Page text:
“The camps and gatherings where Palestinians live suffer from serious problems, including poverty, overcrowding, unemployment, poor housing conditions and a lack of infrastructure,” says Ziyad Qamar, Acting Deputy Director of Programmes at UNRWA in Lebanon, who notes that things are becoming tougher.
Gatherings are not under the direct remit of UNRWA, so the agency has not specifically advocated the right of property ownership for Palestinians. Instead, it has pushed for property rights to be part of a wider recognition of Palestinian rights.
Other organizations are taking a stand on the issue. Last week the Norwegian Refugee Council (NRC) launched a report, titled ‘No Place Like Home’, in which the charity highlights the lack of property rights for Palestinians, hoping to put pressure on the government to reintroduce the previously held property rights.
Dalia Aranki, head of the legal programme at the NRC Lebanon, says the law has further sidelined an already marginalized community. “Ultimately, we would like to have the 2001 law repealed, as it doesn’t serve a purpose other than to take rights away from a large section of the community. Before 2001, Palestinian refugees could buy and register land, and afterwards they couldn’t. That is a very big step to make.”
Despite the law being over a decade old, most Palestinians have gone underground rather than trying to fight it, hoping that by ignoring the changes they will be left alone. “Since 2001 there have been a lot of initial readings of the law but not many [court] cases to test the consequences of it. People have been frightened of the law so they haven’t tried to register property; they haven’t tested the law’s limits,” Aranki notes.
Palestinians across the country live in fear of eviction. Nasra Ali Mohammad, a 69-year-old widow, does not own the land on which she and her husband built a home and where her family have stayed for 60 years. She has never met the person who owned the land before they came, but she has heard rumours they might come and throw her off.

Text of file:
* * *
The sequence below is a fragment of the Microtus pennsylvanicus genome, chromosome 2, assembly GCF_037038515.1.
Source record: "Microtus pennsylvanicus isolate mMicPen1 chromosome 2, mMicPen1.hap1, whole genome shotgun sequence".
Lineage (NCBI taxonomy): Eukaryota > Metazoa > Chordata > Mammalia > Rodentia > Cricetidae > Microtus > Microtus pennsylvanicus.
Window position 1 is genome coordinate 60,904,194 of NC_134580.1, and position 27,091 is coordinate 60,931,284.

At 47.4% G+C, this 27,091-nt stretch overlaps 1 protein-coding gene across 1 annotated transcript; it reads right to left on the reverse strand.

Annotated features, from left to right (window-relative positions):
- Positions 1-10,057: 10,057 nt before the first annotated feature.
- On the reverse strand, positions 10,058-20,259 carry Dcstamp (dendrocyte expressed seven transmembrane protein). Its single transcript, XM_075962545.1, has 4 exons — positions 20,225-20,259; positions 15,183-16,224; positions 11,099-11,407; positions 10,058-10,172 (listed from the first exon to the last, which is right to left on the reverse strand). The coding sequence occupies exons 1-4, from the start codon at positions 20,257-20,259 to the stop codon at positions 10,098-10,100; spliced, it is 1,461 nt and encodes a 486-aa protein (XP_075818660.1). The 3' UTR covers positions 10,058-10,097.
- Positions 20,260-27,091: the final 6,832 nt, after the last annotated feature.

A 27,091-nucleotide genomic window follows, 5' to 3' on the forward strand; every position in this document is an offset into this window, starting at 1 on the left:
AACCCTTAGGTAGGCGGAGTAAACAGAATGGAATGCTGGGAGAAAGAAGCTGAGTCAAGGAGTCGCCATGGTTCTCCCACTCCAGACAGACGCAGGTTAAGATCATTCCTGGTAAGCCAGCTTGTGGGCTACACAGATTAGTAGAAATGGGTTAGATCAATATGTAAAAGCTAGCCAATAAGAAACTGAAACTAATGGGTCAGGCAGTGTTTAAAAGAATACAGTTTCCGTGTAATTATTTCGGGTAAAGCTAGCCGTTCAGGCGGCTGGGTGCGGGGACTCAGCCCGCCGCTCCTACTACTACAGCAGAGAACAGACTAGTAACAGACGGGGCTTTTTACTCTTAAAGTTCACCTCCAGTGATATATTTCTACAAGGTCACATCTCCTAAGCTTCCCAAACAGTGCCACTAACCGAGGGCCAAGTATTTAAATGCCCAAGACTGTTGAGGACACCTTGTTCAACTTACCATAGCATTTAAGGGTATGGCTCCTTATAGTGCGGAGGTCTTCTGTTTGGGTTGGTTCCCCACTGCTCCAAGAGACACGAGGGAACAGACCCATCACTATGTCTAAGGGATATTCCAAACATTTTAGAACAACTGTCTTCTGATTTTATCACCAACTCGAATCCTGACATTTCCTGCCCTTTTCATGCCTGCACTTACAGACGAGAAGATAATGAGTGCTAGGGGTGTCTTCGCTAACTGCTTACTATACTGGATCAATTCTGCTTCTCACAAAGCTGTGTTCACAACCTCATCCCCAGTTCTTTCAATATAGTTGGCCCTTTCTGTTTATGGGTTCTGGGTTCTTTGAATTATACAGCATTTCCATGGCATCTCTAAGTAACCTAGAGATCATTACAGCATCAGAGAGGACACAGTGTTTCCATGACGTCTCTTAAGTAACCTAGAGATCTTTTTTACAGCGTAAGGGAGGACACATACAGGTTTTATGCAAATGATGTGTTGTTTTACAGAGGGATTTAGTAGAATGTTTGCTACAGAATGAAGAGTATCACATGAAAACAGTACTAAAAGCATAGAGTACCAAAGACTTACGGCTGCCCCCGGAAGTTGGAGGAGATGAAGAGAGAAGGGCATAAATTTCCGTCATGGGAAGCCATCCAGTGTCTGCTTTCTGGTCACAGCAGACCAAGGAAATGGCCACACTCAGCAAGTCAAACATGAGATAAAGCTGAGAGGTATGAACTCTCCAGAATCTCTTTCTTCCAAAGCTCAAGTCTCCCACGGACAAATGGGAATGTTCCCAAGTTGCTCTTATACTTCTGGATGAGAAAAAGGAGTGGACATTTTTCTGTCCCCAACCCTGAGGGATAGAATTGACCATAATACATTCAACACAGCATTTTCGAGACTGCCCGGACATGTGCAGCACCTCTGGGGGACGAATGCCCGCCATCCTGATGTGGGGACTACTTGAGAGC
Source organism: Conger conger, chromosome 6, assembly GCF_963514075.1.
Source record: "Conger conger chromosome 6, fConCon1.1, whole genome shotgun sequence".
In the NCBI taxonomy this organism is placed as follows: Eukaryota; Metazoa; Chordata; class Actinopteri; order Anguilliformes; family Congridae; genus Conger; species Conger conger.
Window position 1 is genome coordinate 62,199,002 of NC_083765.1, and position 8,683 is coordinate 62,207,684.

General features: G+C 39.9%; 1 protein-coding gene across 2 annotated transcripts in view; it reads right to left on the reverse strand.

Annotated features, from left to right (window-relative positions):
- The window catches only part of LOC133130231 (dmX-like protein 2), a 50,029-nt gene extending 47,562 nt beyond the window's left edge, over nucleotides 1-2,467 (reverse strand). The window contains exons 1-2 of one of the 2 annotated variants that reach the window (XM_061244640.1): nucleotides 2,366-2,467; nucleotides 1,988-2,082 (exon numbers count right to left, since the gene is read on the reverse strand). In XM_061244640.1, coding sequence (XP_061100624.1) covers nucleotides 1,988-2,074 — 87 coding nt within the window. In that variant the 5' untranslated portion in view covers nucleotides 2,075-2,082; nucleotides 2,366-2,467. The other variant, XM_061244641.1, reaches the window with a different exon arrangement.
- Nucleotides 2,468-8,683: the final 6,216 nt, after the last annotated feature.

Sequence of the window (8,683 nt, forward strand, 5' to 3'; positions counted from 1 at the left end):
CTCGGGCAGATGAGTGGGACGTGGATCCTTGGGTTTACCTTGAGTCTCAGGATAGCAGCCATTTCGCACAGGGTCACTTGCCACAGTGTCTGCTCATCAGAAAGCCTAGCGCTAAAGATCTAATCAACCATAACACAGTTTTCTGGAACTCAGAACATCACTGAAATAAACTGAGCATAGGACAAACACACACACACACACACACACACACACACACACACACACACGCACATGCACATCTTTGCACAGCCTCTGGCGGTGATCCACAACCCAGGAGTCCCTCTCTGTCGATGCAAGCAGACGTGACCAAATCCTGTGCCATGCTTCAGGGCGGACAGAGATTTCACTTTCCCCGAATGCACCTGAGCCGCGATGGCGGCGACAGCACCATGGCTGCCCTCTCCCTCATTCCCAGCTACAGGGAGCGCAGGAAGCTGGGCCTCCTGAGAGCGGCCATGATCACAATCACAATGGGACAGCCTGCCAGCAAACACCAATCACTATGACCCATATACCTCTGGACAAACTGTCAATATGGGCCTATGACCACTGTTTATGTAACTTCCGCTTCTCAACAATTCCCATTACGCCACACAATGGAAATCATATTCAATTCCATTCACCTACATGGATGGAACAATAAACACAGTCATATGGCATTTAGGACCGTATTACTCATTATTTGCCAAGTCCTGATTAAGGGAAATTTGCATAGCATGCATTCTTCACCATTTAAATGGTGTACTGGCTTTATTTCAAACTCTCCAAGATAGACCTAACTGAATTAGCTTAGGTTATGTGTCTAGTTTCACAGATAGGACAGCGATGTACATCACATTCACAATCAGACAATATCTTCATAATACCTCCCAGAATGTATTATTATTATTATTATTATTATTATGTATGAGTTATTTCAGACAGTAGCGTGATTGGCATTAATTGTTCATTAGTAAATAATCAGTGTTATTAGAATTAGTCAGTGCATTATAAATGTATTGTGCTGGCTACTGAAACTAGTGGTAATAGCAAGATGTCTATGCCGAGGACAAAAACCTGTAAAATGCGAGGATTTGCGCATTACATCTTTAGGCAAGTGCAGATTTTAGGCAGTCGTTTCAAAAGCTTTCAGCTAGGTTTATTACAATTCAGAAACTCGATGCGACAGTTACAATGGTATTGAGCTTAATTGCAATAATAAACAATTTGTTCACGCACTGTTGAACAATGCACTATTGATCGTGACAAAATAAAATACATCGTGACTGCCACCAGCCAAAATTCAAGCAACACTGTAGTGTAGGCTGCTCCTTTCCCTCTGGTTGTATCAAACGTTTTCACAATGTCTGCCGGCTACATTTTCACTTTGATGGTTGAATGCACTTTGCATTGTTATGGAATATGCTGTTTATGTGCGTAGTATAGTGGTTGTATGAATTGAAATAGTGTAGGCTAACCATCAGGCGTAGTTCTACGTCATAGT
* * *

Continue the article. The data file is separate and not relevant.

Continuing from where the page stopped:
The lack of formal rights over the land is also causing tension in her family. Her 11 children are all married, apart from her daughter, Awsaf, 37. She wants her to inherit the house, but says, “I fear that my sons may want the land, but they have their own homes - Awsaf needs it. I can write a will but I don’t know if it will be obeyed,” she says. “Anything could happen.”
In November 2013, NRC Lebanon organized a symposium with leading Lebanese lawyers, legal experts and judges to discuss the implications of the law. One area where they are confident it can be challenged is inheritance. In theory the 2001 legislation prevents Palestinians who owned property before 2001 from passing it on after their death, but Aranki thinks this is disputable.
“There are a lot of rumours saying inheriting from your family is impossible, but we think you probably can under Lebanese law,” Aranki says. “There are other laws for inheritance that we believe supercede this law.”
This article was produced by IRIN News while it was part of the United Nations Office for the Coordination of Humanitarian Affairs. Please send queries on copyright or liability to the UN. For more information: https://shop.un.org/rights-permissions